UPS stock at 10% off?

Towely

Active Member
Am I reading this right that one of our benefits is UPS stock at 10% off? Are there any restrictions? Can I say, invest 10,000 dollars in UPS stock and turn around and sell it right after for 10% profits, rinse and repeat?(I know it can't be that easy or you'd all be right which is why im wondering what the deal is, im not very stock market savy, being only 18 and everything).

Also whats the deal with the 401k plan, do they match what you put into it at all?
 

beentheredonethat

Well-Known Member
Am I reading this right that one of our benefits is UPS stock at 10% off? Are there any restrictions? Can I say, invest 10,000 dollars in UPS stock and turn around and sell it right after for 10% profits, rinse and repeat?(I know it can't be that easy or you'd all be right which is why im wondering what the deal is, im not very stock market savy, being only 18 and everything).

Also whats the deal with the 401k plan, do they match what you put into it at all?

For non union - there is a match to the 401K of 100% for the first 3 percent. For union, there is no current match to the 401K. For the stock, you have to buy it through payroll deductions, there is a limit of 10K per year. There is also a limit of approximately $6,400 per qtr. There is also some tax liabilities of selling the stock through payroll deductions, unless you hold onto the stock for 2 years. Not sure if there are other rules by UPS to prevent people from buying\selling.
 

rod

Retired 19 years
Am I reading this right that one of our benefits is UPS stock at 10% off? Are there any restrictions? Can I say, invest 10,000 dollars in UPS stock and turn around and sell it right after for 10% profits, rinse and repeat?(I know it can't be that easy or you'd all be right which is why im wondering what the deal is, im not very stock market savy, being only 18 and everything).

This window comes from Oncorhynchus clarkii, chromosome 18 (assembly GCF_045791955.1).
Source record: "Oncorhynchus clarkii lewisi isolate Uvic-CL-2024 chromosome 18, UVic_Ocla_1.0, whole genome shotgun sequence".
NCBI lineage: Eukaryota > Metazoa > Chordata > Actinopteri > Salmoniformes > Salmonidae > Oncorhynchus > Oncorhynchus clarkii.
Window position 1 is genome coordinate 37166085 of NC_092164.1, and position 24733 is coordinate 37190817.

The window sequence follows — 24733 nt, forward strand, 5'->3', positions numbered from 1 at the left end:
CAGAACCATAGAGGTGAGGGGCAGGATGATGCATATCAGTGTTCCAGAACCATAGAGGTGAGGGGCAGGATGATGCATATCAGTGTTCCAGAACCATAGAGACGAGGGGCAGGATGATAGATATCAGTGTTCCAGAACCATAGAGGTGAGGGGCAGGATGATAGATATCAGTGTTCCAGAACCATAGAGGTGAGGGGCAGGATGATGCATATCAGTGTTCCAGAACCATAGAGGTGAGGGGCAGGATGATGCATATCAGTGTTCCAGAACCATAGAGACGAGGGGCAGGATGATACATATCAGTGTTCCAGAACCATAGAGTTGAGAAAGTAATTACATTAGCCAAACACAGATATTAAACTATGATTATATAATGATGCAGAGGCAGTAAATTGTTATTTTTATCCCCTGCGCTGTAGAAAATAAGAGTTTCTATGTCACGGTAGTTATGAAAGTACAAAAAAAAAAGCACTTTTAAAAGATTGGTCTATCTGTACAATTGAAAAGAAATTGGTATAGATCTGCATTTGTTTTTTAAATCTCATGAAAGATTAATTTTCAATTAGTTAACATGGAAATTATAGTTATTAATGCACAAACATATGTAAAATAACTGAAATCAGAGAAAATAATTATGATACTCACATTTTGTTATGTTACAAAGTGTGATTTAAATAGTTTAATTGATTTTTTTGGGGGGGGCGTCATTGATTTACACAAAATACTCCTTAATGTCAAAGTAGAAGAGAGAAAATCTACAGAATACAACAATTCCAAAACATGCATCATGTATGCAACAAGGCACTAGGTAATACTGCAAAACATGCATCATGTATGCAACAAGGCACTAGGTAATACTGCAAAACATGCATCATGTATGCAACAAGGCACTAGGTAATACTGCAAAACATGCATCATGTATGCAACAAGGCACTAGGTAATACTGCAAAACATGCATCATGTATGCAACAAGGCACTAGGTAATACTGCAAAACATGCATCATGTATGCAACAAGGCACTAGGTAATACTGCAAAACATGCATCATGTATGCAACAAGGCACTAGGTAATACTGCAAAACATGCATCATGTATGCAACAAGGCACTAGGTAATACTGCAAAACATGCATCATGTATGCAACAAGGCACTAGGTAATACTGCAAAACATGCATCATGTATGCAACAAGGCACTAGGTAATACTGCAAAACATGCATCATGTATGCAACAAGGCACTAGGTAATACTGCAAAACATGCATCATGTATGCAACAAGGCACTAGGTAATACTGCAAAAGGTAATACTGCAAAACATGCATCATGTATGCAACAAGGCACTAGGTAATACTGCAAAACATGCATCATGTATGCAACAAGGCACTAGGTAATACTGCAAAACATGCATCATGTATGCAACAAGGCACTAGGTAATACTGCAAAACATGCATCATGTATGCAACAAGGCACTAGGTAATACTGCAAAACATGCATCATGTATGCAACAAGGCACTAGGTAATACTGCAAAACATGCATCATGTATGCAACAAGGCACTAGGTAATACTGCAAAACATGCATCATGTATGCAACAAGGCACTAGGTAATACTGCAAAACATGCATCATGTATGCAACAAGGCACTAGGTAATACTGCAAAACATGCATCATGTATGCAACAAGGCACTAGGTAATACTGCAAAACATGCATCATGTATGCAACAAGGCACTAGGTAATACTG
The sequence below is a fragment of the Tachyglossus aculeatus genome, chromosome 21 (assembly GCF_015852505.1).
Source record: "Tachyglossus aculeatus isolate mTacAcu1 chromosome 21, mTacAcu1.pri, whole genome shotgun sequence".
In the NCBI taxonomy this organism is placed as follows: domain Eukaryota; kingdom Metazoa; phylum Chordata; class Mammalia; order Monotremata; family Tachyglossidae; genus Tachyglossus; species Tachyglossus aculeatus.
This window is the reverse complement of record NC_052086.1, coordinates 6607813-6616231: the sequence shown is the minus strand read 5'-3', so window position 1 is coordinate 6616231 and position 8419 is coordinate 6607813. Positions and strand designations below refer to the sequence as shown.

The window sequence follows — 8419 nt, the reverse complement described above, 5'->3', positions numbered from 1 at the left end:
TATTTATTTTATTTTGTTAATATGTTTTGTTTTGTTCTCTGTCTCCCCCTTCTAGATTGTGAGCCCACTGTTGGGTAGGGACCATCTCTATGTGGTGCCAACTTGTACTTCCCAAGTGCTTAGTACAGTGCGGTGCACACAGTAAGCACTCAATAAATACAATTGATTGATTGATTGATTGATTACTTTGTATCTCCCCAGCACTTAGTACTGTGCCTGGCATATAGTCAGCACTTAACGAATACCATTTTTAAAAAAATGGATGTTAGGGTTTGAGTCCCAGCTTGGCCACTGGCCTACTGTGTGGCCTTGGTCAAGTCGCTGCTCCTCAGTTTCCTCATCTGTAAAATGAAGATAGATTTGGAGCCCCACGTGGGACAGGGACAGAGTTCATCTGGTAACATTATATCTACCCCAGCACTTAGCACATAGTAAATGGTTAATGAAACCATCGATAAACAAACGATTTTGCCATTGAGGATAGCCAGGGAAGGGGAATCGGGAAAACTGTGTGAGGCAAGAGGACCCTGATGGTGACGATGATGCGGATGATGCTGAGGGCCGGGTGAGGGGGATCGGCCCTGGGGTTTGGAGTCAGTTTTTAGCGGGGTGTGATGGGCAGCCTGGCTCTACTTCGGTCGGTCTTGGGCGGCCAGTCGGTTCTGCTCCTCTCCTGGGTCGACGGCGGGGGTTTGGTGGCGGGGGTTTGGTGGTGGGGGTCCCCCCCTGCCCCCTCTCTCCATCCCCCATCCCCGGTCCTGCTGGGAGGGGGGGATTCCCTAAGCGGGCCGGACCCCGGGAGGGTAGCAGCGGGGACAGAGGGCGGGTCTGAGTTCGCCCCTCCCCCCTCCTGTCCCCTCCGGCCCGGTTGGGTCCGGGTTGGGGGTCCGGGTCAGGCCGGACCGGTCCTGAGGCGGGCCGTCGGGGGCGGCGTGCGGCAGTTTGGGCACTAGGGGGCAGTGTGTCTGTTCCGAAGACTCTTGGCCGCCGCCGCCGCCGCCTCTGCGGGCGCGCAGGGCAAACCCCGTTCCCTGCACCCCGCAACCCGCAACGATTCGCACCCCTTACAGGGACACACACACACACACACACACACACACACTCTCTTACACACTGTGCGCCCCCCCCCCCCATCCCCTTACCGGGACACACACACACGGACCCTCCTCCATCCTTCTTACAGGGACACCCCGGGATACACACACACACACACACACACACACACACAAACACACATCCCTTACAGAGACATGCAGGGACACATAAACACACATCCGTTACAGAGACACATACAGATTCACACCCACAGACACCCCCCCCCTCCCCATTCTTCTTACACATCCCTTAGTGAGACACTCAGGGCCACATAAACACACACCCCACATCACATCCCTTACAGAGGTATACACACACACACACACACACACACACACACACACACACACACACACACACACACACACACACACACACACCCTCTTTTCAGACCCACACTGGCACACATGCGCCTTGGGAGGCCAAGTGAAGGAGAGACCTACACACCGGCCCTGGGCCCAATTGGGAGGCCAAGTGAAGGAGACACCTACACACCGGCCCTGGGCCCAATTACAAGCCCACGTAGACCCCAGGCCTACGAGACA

Also whats the deal with the 401k plan, do they match what you put into it at all?
Lord if it was only that easy! The only way to make $ off UPS stock is to - buy it one day and sell it the next. Or is it sell it one day and buy it the next. Anyway making $ off of UPS stock shouldn't be on your list of how to get rich quick. Your better off investing in hog futures.
 

Towely

Active Member
Whats the deal with union/non-union? Are ALL part time entry level jobs union jobs? How soon can I move into a non-union job?
 

25yrvet

Well-Known Member
It's been awhile since I've purchased any stock through the payroll deduction, but yes, you may purchase stock at a 10% discount . I believe you must hold onto it for 3 years before selling & the purchase price is set during the qtr by the company. Like I say , it's been awhile & it's hard for me to explain the purchase price procedure. If you're in for the looong haul it's worth it, otherwise forget it.
 

dirty moose

Well-Known Member
Discounted Employee Stock Purchase Plan

var upsers_assocImgExist = ''; var upsers_assocImgUpload = ''; if (upsers_assocImgExist != '') { if (upsers_assocImgExist.indexOf('IMG SRC=') > 0) { document.write(upsers_assocImgExist); } else { document.write(""); } } else if(upsers_assocImgUpload != '') { document.write(""); } else { document.getElementById("upsers_page_design_image_div").style.display = "none"; }
Sign up for the Discounted Employee Stock Purchase Plan (DESPP) and purchase UPS stock at a 10 percent discount.

The Discounted Employee Stock Purchase Plan (DESPP) offers you the convenience of payroll deduction to purchase UPS class A shares at a 10 percent discount. You must have six months of service to be eligible.
Visit the Mellon Investor Web site to enroll. Once you have accessed the site, follow the enrollment instructions. You will need your Social Security number/Access ID and password/personal identification number (PIN) that was mailed to you by Mellon Investor Services.